So I stopped on four, the one preparing for the next Presidential speech and I cracked open my last cold beer from a refrigerator powered by generators.
I’ll never forget that taste. I guess I was a bit of an alcoholic then.
“My fellow Americans…” The President began, in front of bullet-proof shields. ”It has come to my attention that our country, as a whole, is in a state of crisis.”
A secret service agent on his left and right and a raging crowd in front of him that spanned for miles beyond the cameras view.
“This will be my final address,” Moving the black tie around his neck, back and forth before clearing his throat, “The armed forces stationed in each of your cities and towns will ensure your survival if you follow their directions precisely and evacuate in an orderly fashion.”
“What are we?” I ask the television, lighting up a smoke, “Kindergartners?”
“I am asking all law enforcement personnel to please cooperate with the military,” Looking stern and important, “We need all the help we can get. Your sacrifice will not be forgotten.”
“So he’s asking us, no me, to stay behind for a suicide mission?” Out the window, past my unlit table lamp, rested on an empty bookshelf, the streets screech with tires and shouting, little bits of gunfire lighting up grey curtains that hid my presence and the dim light of the glowing television.
“We are dealing with a pandemic. The virus has not been identified but there are science teams all over the world working on a cure, as I speak. To you all, I bid good luck and mark my words, this nation will not fall!” Pounding a fist down on the podium that stands in front of him.
Anger reverberates through the crowd and the booing, screaming ensues.
“Yeah, great.” I puff and take another sip of my sweating bottle of beer.
He begins to move away from the stand and the camera shifts slightly. In the background, one of the secret service men, his face twitches and arms shake violently, unnoticed by both the President and the other agent. Another split second goes by and he’s pouncing on the leader of the once greatest nation in the world, taking a hefty chunk of flesh from his neck as silent screams of pain go unheard by anyone in the audience or at home.
I switch the television off, uncaring and not surprised in the slightest.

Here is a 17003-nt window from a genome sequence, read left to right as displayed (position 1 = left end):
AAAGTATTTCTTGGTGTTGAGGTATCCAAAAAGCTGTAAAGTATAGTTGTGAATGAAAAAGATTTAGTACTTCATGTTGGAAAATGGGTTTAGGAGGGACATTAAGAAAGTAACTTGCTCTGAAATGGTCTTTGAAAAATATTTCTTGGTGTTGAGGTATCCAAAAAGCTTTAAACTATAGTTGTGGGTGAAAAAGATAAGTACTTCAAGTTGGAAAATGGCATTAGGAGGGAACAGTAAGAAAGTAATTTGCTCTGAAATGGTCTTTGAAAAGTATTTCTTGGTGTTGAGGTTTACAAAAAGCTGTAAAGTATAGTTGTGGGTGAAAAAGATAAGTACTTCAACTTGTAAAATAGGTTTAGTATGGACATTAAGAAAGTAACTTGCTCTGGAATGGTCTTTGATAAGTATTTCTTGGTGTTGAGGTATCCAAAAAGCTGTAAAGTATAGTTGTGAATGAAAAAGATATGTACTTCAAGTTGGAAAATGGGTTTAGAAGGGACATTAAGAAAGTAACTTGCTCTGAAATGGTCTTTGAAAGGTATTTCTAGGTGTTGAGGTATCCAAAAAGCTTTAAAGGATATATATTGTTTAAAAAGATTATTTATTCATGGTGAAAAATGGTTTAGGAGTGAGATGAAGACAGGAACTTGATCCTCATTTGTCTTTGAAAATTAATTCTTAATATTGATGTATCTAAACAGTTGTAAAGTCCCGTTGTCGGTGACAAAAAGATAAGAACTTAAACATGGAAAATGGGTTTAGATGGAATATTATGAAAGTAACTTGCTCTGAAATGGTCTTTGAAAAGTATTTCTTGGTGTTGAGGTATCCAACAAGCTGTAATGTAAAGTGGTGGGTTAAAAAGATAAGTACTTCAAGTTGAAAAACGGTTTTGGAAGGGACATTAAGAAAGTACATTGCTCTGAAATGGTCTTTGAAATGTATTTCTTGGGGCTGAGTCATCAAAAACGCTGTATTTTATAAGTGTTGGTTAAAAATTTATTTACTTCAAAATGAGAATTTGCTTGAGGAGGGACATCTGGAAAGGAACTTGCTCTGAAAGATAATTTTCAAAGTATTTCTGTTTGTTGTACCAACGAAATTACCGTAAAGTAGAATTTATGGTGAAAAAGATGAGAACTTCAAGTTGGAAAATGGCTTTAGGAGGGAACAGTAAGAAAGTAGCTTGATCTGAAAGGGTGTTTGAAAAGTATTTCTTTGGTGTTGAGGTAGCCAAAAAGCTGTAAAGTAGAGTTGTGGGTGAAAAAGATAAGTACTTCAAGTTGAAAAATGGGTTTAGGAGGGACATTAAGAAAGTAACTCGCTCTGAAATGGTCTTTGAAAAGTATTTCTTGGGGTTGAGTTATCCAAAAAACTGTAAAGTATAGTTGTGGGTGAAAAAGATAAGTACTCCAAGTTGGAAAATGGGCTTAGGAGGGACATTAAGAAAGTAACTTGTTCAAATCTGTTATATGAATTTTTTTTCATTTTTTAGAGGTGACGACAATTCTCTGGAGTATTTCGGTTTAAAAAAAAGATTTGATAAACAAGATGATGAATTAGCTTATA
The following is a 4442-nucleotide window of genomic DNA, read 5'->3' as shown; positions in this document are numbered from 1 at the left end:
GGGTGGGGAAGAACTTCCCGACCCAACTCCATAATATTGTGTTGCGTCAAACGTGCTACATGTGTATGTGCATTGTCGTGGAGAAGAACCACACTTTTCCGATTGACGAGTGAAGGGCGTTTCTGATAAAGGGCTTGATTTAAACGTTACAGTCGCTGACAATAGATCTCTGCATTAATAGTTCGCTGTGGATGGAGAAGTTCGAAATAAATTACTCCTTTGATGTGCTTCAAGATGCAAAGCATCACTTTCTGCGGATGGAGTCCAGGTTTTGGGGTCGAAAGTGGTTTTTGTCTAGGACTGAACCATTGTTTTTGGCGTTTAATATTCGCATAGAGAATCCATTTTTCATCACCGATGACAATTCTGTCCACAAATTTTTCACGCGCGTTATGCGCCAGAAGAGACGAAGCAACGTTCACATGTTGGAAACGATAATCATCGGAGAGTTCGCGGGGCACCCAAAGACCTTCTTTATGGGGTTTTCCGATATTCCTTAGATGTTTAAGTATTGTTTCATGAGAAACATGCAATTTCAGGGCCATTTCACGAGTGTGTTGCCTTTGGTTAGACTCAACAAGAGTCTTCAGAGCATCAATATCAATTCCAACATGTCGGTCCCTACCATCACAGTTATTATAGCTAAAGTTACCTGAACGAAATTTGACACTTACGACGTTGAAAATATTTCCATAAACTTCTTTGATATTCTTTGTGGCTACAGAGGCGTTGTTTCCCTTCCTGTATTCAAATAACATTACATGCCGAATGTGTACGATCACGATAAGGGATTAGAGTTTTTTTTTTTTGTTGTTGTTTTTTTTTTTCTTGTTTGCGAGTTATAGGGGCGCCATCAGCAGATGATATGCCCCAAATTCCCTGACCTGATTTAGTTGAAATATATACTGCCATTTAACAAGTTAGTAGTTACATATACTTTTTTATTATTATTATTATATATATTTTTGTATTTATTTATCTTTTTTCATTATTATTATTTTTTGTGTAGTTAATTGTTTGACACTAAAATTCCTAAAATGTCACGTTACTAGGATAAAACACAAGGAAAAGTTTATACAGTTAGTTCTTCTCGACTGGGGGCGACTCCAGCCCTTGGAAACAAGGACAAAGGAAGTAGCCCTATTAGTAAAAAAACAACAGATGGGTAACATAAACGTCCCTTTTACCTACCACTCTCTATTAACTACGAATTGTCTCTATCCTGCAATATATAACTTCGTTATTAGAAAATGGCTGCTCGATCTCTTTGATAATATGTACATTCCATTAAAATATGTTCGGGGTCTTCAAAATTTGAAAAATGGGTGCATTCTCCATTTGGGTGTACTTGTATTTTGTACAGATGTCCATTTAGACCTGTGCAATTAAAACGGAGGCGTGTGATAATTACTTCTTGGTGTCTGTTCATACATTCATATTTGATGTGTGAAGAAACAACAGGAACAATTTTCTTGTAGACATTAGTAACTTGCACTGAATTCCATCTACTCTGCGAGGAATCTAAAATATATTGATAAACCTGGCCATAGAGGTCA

“S’pose it’ll be a long night, eh Dad?” I speak to a picture of my Father that hangs alone on the wall across from the boarded doorway, the only exit from my seventh story apartment.
On the coffee table in front of me, a black cellphone (that went mostly unused, unless on-duty) vibrates and rings loudly, for the first time in a week. Slamming my beer down, I sigh, reach for the phone with the palm of my hand and after contemplating the words that’ll be most likely exchanged, I flip it open and answer, “What is it?”
“It’s Jack, you see that shit?!” My only brother, that works the same job as I, shouts into the earpiece.
“F**kin’ hell, yeah, I saw it; don’t scream into my ear, please.”
“I got a call from the station, they want all of us there, now.”
“No shit,” I smash the butt of my cigarette against an overfilled ashtray, “They really expect everyone to be there, in the middle of this crazy bullshit?”
“I think it’s pretty exciting, I’ve never seen anything like this!” Spoken with enthusiasm.
“Exciting?!” Pulling the phone away from my ear and closer to my mouth, “You think the end of the world is f**king exciting?!”
“Erm,” He hesitates, “I didn’t mean it like that…” Going silent for a moment.
“Whatever, I’ll meet you there.”
“Alright, D. Just be careful out there, people are going nuts.”
“People were going nuts days ago. This is chaos.” I shut the phone and slide it into the back pocket of my only remaining clean pair of uniform pants, adorned with a beer stained and white muscle shirt.
From a hook on the wall hangs a double gun holster that fits beneath my arms and wraps around, holding a Glock machine pistol and a Colt nineteen-eleven, each fully loaded and unused.
The remaining water from the kitchen sink, just inches from the living room, provides a cold splash of water that shocks my buzzed and mind-crushing consciousness into reality. I blink and breathe in a few times, “Alright, alright.”
Grabbing my pair of boots, I slide each foot in and secure the laces till the veins in my ankles pump hard.
With a crowbar, smashing against wood, peeling like a banana, I undo the barricade that is the door to my apartment.
“No turning back, this is for the people of the city…” I say to myself as I inch the doorway open, a hallway full of people running up and down, all ignoring each other and making their way out to the streets. “This is absolutely insane.”